There's a quiet revolution underway as the old 4 kHz narrowband phone system is being disrupted by a combination of cell phones and Internet phones with advanced features and HD Voice. By this time, a majority of all fixed phone lines in the US use VoIP.

With hundreds of proprietary digital phones and PBX systems, Windows TAPI (Telephone Application Programming Interface) has traditionally dominated CTI by providing a common API that phone and PBX vendors could write to. In response, European standards organizations developed CSTA (Computer-Supported Telecommunications Applications) as a model for standardizing the computer interface to PBX systems. CSTA has also been extended to SIP phones in the form of uaCSTA (User Agent CSTA), but US adoption has been slow. Another response to the complexity of proprietary phone systems is the emergence of Asterisk, a powerful, free, open source PBX that works with phones from several major manufacturers. No other PBX works with as wide a selection of phones, and this has driven the adoption of SIP based VoIP as the industry standard.

By the 1990s, the PC was king. More software leading to ever more investment made it difficult for any platform that wasn't a PC to compete on features and price. As the global Internet emerged, there was leverage in making the phone just another application that ran on the PC. Multiple soft-phones and audio/video communication platforms were born by solving the problem of streaming high quality audio/video across the Internet to PCs (like Skype, iChat AV, and Magic Jack). Telepresence was marketed as a way to reduce the cost of business travel. Some 10 years later, Apple transformed the cell phone industry by making the phone just another app that ran on a powerful handheld computer with a breakthrough user interface.

The Internet with its open standards and vastly superior content has loosened the grip of the PC. One effect has been the shift toward cloud computing. Telephone answering machines and PBX have become applications that run on the server. It is no longer necessary for small business owners to deal with the complexity and expense of managing their own phone system. Companies like RingCentral,, and have emerged to provide business PBX phone service via the Internet for a low monthly fee.

While the iPhone is a brilliant expression of “Mac” CTI, building OS X (iOS) into a handheld phone, it is not a complete CTI solution. There's still a need for simple, reliable, and cost effective home and office phones that can be tied in with desktop class CRM applications. Phone Amego is positioned to serve this market.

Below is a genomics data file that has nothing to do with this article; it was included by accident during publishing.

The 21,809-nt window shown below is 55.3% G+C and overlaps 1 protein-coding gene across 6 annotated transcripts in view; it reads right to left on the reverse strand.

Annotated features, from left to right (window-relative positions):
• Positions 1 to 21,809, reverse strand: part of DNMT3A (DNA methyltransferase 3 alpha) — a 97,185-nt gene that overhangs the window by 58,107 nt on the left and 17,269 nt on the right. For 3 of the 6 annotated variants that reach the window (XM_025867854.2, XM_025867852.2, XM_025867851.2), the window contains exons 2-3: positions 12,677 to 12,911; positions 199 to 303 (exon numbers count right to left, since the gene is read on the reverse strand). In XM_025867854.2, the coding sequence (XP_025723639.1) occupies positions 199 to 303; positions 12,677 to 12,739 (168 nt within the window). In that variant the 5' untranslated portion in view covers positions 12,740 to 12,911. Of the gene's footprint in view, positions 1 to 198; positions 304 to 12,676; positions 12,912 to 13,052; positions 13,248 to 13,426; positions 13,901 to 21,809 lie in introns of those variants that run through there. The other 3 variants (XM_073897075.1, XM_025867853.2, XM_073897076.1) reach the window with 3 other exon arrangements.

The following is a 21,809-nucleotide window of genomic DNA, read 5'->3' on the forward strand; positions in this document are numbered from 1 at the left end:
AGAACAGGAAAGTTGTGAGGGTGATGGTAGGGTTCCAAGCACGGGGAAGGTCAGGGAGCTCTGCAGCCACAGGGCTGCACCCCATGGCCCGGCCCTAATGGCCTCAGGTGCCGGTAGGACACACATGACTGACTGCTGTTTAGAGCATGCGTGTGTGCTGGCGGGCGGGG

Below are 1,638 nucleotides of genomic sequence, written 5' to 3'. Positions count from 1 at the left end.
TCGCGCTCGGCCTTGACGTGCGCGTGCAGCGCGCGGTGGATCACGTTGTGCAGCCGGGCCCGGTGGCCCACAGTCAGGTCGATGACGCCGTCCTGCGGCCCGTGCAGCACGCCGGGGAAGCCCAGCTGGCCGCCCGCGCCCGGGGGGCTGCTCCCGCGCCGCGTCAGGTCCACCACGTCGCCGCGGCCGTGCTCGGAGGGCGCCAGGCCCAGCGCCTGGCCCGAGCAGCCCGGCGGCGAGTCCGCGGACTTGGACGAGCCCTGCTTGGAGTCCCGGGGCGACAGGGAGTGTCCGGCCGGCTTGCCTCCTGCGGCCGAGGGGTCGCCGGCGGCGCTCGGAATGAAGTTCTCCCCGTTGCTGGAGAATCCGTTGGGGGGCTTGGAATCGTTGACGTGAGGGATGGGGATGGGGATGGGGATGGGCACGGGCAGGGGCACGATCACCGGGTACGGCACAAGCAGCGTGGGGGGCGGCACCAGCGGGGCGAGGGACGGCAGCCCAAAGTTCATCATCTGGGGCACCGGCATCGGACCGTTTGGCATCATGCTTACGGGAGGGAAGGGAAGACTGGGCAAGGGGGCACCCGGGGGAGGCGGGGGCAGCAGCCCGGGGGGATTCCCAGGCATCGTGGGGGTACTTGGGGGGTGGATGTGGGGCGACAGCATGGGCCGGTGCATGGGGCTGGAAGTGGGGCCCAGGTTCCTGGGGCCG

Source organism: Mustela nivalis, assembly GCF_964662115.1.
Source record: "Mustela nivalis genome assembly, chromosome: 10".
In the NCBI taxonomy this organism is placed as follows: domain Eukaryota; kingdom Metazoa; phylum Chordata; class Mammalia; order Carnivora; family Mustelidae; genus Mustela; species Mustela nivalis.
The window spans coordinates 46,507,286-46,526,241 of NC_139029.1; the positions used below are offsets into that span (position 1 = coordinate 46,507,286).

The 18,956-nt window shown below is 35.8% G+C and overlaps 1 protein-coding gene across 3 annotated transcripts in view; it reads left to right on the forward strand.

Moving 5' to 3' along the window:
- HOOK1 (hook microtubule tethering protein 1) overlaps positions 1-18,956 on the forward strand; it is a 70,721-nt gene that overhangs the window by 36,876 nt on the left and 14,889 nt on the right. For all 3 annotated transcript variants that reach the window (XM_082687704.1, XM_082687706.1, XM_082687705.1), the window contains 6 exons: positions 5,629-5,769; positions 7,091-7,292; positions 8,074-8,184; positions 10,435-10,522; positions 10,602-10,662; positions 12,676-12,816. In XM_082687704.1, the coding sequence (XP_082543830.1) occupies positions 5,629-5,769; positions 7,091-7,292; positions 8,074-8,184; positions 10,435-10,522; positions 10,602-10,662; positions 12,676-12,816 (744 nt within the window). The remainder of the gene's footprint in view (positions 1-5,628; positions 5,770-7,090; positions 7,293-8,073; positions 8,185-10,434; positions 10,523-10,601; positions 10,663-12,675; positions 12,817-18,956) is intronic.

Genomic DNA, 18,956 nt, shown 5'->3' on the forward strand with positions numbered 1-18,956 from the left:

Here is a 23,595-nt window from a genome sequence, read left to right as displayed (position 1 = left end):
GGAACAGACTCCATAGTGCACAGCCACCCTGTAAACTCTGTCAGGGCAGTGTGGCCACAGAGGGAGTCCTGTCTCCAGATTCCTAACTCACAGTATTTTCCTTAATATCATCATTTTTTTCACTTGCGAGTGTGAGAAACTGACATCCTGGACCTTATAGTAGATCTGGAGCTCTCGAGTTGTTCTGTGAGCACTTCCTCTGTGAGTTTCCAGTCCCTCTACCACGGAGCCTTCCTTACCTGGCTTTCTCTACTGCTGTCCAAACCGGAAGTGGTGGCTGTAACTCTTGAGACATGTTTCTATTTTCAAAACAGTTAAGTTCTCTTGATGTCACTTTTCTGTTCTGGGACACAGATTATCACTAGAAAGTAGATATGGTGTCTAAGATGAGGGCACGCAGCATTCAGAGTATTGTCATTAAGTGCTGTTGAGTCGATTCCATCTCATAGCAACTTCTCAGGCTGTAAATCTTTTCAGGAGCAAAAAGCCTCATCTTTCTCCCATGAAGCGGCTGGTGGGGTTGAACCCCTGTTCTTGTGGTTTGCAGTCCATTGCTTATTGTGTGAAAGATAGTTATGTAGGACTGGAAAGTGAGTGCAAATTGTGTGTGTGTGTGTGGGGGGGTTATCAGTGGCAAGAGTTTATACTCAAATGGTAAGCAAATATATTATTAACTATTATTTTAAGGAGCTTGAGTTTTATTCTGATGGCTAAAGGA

Despite all the changes in telephone technology, people still need to make and receive phone calls while juggling information from multiple sources.

Many people will use more than one kind of phone during an extended transition period (i.e. cell phone, SIP phone, Skype, landline, etc). Modular (RJ-11) telephone jacks are being replaced by SIP and HTTP over Ethernet. Legacy narrowband voice will gradually give way to HD voice as the business standard.

Phone Amego allows you to leverage the power of CTI with the simplicity of the Mac and modular phones (including cell phones and soft-phones).

Coincidentally, most Mac soft-phones are weak at allowing
basic telephone monitoring and control. They seem more focussed on reproducing the telephone experience or were ported from Windows. Even the iPhone deliberately firewalls the phone app from other software running on the mobile cellular platform. Fortunately, the Bluetooth channel offers more control than is available to native iOS applications.

Phone Amego's integration with web based services, SIP phones, soft-phones, iPhone, iOS, landlines, and support for native CRM offers ground breaking integration that wasn't possible only a few years ago. As more businesses adopt iOS and consider using Macs, Phone Amego is positioned to become central to Mac CTI solutions.

CTI Defined
  • Telephone Control - Monitoring and controlling features of a telephone set.
  • Call Control - Monitoring and directing calls in a telephone system.
  • Media Binding - Relating other communication/collaboration functions to calls in a telephone system (messaging, presence, sharing, CRM, and video).